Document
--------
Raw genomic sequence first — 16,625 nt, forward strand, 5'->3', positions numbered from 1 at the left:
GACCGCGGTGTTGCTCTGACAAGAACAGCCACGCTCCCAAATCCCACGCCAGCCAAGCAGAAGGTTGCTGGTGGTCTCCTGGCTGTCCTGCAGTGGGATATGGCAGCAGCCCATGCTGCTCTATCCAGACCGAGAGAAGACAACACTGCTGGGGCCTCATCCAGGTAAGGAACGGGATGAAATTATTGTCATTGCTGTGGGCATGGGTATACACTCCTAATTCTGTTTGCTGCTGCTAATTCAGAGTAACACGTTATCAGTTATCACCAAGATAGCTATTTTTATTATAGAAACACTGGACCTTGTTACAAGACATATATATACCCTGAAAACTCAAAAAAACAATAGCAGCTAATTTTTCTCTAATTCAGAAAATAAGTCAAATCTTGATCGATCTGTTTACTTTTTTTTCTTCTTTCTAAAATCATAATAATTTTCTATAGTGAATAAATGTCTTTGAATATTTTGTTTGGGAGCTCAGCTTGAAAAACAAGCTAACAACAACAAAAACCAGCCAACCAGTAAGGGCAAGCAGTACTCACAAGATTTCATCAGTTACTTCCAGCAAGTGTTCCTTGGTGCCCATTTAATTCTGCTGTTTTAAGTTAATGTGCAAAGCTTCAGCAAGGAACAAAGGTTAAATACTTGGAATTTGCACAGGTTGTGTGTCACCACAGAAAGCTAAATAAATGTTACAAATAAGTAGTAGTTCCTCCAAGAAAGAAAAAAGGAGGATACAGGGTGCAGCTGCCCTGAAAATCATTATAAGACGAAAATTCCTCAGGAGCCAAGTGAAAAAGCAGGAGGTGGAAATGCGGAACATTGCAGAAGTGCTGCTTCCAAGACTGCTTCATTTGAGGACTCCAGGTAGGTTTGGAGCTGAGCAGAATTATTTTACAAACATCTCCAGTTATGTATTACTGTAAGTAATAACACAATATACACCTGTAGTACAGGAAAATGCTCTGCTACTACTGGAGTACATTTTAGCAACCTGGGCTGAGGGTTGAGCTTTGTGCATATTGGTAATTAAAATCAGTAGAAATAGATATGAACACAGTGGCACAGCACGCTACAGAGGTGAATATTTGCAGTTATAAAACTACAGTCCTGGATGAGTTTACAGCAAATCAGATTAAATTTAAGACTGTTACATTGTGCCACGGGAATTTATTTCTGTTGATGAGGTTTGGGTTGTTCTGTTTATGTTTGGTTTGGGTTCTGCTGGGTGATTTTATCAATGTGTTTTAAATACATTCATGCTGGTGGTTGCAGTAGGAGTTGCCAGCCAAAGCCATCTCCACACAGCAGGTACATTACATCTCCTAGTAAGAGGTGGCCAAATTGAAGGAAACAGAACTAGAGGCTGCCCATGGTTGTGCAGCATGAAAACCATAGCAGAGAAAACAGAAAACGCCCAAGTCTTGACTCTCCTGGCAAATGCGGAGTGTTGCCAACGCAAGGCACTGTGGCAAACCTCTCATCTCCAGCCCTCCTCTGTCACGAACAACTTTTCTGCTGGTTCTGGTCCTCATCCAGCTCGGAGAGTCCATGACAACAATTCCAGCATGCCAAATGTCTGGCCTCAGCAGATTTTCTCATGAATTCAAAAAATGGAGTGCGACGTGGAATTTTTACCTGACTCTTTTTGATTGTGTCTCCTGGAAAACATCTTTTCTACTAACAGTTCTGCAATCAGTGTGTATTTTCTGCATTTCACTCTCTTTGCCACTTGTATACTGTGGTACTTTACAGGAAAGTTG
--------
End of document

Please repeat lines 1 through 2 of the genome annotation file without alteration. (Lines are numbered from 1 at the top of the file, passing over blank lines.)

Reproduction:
Raw genomic sequence first — 16,625 nt, forward strand, 5'->3', positions numbered from 1 at the left:
GACCGCGGTGTTGCTCTGACAAGAACAGCCACGCTCCCAAATCCCACGCCAGCCAAGCAGAAGGTTGCTGGTGGTCTCCTGGCTGTCCTGCAGTGGGATATGGCAGCAGCCCATGCTGCTCTATCCAGACCGAGAGAAGACAACACTGCTGGGGCCTCATCCAGGTAAGGAACGGGATGAAATTATTGTCATTGCTGTGGGCATGGGTATACACTCCTAATTCTGTTTGCTGCTGCTAATTCAGAGTAACACGTTATCAGTTATCACCAAGATAGCTATTTTTATTATAGAAACACTGGACCTTGTTACAAGACATATATATACCCTGAAAACTCAAAAAAACAATAGCAGCTAATTTTTCTCTAATTCAGAAAATAAGTCAAATCTTGATCGATCTGTTTACTTTTTTTTCTTCTTTCTAAAATCATAATAATTTTCTATAGTGAATAAATGTCTTTGAATATTTTGTTTGGGAGCTCAGCTTGAAAAACAAGCTAACAACAACAAAAACCAGCCAACCAGTAAGGGCAAGCAGTACTCACAAGATTTCATCAGTTACTTCCAGCAAGTGTTCCTTGGTGCCCATTTAATTCTGCTGTTTTAAGTTAATGTGCAAAGCTTCAGCAAGGAACAAAGGTTAAATACTTGGAATTTGCACAGGTTGTGTGTCACCACAGAAAGCTAAATAAATGTTACAAATAAGTAGTAGTTCCTCCAAGAAAGAAAAAAGGAGGATACAGGGTGCAGCTGCCCTGAAAATCATTATAAGACGAAAATTCCTCAGGAGCCAAGTGAAAAAGCAGGAGGTGGAAATGCGGAACATTGCAGAAGTGCTGCTTCCAAGACTGCTTCATTTGAGGACTCCAGGTAGGTTTGGAGCTGAGCAGAATTATTTTACAAACATCTCCAGTTATGTATTACTGTAAGTAATAACACAATATACACCTGTAGTACAGGAAAATGCTCTGCTACTACTGGAGTACATTTTAGCAACCTGGGCTGAGGGTTGAGCTTTGTGCATATTGGTAATTAAAATCAGTAGAAATAGATATGAACACAGTGGCACAGCACGCTACAGAGGTGAATATTTGCAGTTATAAAACTACAGTCCTGGATGAGTTTACAGCAAATCAGATTAAATTTAAGACTGTTACATTGTGCCACGGGAATTTATTTCTGTTGATGAGGTTTGGGTTGTTCTGTTTATGTTTGGTTTGGGTTCTGCTGGGTGATTTTATCAATGTGTTTTAAATACATTCATGCTGGTGGTTGCAGTAGGAGTTGCCAGCCAAAGCCATCTCCACACAGCAGGTACATTACATCTCCTAGTAAGAGGTGGCCAAATTGAAGGAAACAGAACTAGAGGCTGCCCATGGTTGTGCAGCATGAAAACCATAGCAGAGAAAACAGAAAACGCCCAAGTCTTGACTCTCCTGGCAAATGCGGAGTGTTGCCAACGCAAGGCACTGTGGCAAACCTCTCATCTCCAGCCCTCCTCTGTCACGAACAACTTTTCTGCTGGTTCTGGTCCTCATCCAGCTCGGAGAGTCCATGACAACAATTCCAGCATGCCAAATGTCTGGCCTCAGCAGATTTTCTCATGAATTCAAAAAATGGAGTGCGACGTGGAATTTTTACCTGACTCTTTTTGATTGTGTCTCCTGGAAAACATCTTTTCTACTAACAGTTCTGCAATCAGTGTGTATTTTCTGCATTTCACTCTCTTTGCCACTTGTATACTGTGGTACTTTACAGGAAAGTTG